Kids 'spread human waste' in COVID hotel

 

Disturbing details have emerged in the case of a COVID-infected family in hotel quarantine who may have inadvertently triggered Victoria's deadly second outbreak.

An inquiry into Victoria's bungled hotel quarantine program has heard he family stayed at the Rydges hotel in Swanston St, where an "episode of environmental contamination" took place in their room on May 18, after they showed symptoms of COVID-19.

It is thought the family's distressed children spread human waste in the room.

"Subsequently there is a suggestion that the family were approved to walk outside their room, during which they were accompanied by security guards," epidemiologist Dr Charles Alpren told the inquiry

"It is possible a transmission event or events happened at this point."

Victoria recorded 222 new coronavirus cases and 17 deaths in the past 24 hours to Tuesday.

While the number of daily new infections is dropping, some areas of Melbourne are seeing a surge in cases despite stage four lockdowns.

Casey in Melbourne's outer southeast has recorded the largest net increase of virus cases, clocking nine more cases than it saw on Monday.

Frankston and the Mornington Peninsula have also seen net increases in active cases. But Melbourne's north and west are seeing falling numbers as people recover from the virus and stage four lockdowns limit community transmission.

Kids 'spread human waste' in COVID hotel

Disturbing details have emerged in the case of a COVID-infected family in hotel quarantine who may have inadvertently triggered Victoria's deadly second outbreak.

An inquiry into Victoria's bungled hotel quarantine program heard on Tuesday about 90 per cent of the state's COVID-19 cases are likely traceable back to one family who stayed at Melbourne's Rydges Hotel in Swanston St, however how exactly the virus escaped the hotel has not been determined.

The family of four went to the Rydges hotel on May 15, days after they returned to Australia from overseas, and after they developed symptoms.

The inquiry heard they did not leave the hotel and were supervised outside their rooms during their stay.

On May 25, three staff members at Rydges were diagnosed with COVID-19.

Epidemiologist Dr Charles Alpren told the inquiry an "episode of environmental contamination" took place in the family's room on May 18, which nursing staff needed to address.

It is thought the family's distressed children spread human waste in the room.

"Subsequently there is a suggestion that the family were approved to walk outside their room, during which they were accompanied by security guards," Dr Alpren said.

"It is possible a transmission event or events happened at this point."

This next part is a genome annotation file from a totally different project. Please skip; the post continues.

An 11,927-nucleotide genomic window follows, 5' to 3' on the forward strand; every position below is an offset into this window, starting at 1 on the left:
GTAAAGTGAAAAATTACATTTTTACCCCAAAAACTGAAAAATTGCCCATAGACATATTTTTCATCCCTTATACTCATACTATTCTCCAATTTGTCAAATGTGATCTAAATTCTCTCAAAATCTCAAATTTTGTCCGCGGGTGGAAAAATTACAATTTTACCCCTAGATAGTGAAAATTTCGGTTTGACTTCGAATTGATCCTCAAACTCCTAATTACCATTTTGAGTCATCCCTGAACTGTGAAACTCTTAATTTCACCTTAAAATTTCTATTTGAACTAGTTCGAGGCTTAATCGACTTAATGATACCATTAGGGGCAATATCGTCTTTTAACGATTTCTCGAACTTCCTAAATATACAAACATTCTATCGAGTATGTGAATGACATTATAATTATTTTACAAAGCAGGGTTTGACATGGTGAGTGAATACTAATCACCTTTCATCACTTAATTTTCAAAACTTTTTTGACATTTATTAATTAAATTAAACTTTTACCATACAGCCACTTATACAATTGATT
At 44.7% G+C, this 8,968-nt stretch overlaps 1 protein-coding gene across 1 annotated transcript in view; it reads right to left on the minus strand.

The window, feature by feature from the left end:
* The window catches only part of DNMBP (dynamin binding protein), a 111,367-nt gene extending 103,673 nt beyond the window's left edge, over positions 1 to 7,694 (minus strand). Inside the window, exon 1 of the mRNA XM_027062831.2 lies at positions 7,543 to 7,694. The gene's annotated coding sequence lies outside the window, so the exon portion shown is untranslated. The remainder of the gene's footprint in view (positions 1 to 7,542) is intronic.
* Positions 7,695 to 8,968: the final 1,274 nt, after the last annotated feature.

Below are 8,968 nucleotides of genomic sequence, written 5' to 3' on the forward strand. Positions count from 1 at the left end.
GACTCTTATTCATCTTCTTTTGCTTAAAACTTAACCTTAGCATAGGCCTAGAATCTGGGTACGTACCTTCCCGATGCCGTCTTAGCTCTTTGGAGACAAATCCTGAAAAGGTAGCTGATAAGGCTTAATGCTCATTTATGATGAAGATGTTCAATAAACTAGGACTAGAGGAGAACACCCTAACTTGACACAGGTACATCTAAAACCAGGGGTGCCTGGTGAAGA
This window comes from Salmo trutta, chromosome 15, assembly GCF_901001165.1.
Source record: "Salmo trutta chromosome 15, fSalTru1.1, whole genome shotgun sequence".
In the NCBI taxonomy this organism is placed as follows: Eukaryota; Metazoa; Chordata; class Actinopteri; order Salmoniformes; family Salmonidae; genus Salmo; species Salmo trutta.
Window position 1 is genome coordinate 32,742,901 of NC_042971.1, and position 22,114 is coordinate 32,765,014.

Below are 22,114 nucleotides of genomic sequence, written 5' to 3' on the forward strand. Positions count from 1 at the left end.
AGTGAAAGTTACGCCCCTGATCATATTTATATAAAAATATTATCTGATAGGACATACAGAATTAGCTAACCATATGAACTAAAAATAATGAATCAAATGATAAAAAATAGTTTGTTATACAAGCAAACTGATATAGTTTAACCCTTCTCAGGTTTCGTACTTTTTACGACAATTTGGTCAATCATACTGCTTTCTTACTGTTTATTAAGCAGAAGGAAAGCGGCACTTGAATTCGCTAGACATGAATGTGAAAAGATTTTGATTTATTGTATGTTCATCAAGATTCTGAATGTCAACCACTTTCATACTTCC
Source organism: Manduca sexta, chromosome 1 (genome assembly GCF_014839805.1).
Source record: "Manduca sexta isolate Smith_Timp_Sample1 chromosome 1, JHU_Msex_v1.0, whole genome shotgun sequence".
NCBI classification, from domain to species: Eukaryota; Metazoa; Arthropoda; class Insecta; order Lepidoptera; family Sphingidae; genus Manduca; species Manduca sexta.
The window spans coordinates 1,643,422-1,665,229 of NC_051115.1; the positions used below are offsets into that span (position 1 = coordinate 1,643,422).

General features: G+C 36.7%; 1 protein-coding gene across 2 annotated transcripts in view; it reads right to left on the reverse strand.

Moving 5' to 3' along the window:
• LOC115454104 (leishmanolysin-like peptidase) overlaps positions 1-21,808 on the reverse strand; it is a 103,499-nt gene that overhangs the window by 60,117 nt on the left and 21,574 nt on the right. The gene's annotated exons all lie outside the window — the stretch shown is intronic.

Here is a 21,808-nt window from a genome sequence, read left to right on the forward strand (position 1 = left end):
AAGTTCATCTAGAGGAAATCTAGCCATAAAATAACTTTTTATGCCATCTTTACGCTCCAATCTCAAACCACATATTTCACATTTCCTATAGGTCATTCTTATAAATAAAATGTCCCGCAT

More details about the conditions inside Melbourne's quarantine hotels will be revealed when security guards, returned travellers and officials give evidence at the inquiry chaired by retired judge Jennifer Coate.

Two nurses and four returned travellers will give evidence on Thursday, and another two travellers and a security guard will front the inquiry on Friday.

'We've entered a new phase of pandemic'

Heading overseas for a moment, where the World Health Organisation has warned young people were driving COVID-19's deadly march around the world.

The WHO said the virus was now mainly being spread by people aged in their 20s, 30s and 40s who may not realise they were infected but were putting vulnerable groups at risk.

"The epidemic is changing … People in their 20s, 30s and 40s are increasingly driving the spread. Many are unaware they are infected. This increases the risk of spillovers to the more vulnerable," the WHO's western Pacific regional director, Dr Takeshi Kasai, said in a virtual briefing.

Dr Kasai also addressed surges in countries that appeared to have the virus under control, such as Australia, New Zealand, Vietnam and South Korea.

"What we are observing is not simply a resurgence. We believe it's a signal that we have entered a new phase of pandemic in the Asia-Pacific," Dr Kasai said.

Aussie dies from virus in Bali

An Australian man had died in Bali, three weeks after contracting COVID-19.

Paul Koodravsev, 62, who was originally from Perth and lived in the Bali beach side town of Sanur, first tested positive for the virus on July 25 and was admitted to the COVID ward at Udayana University Hospital.

He died on Sunday from multiple organ failure caused by the virus, the West Australian reported.

"The cause of death was due to multi-organ failure. He was hospitalised with a positive confirmation of COVID, but also had many comorbidities," Ketut Suarjaya, the head of Bali Health Services, said.

"Before he died, he had recovered from COVID. A third swab at the Udayana University hospital on August 10, was negative. He was hospitalised for 18 days and died on August 16."

Mr Koodravsev is the second Australian to die in Bali from coronavirus.

The first was David Sparenburg, 53, who died in a guesthouse near the tourist hotspot of Canggu.

Aussies must ditch 'She'll be right' attitude

In his national update earlier today, Prof Michael Kidd urged Australians to not neglect any other health issues for fear of being exposed to COVID-19.

The Deputy Chief Medical Officer said he was "very concerned" to hear some people were delaying treatments and appointments because they didn't want to come in contact with the virus in healthcare settings.

"While much of our focus remains on COVID-19, it is absolutely essential that we continue to focus on all our healthcare issues that affect the people of Australia," he said.

"Our Australian attitude of 'she'll be right' doesn't apply to your health or the health of your loved ones."

Virus hits four Woolies stores

Coronavirus has hit four major Melbourne supermarkets in the past 24 hours.

Four Woolworths staff members returned positive tests for COVID-19 on Tuesday, with the employees working shifts at Mornington East, The Glen in Glen Waverley, Dan Murphy's Collingwood and Plenty Valley

At the Mornington East store, the worker was last in the supermarket on August 5, with Woolworths confirming the store had been deep cleaned.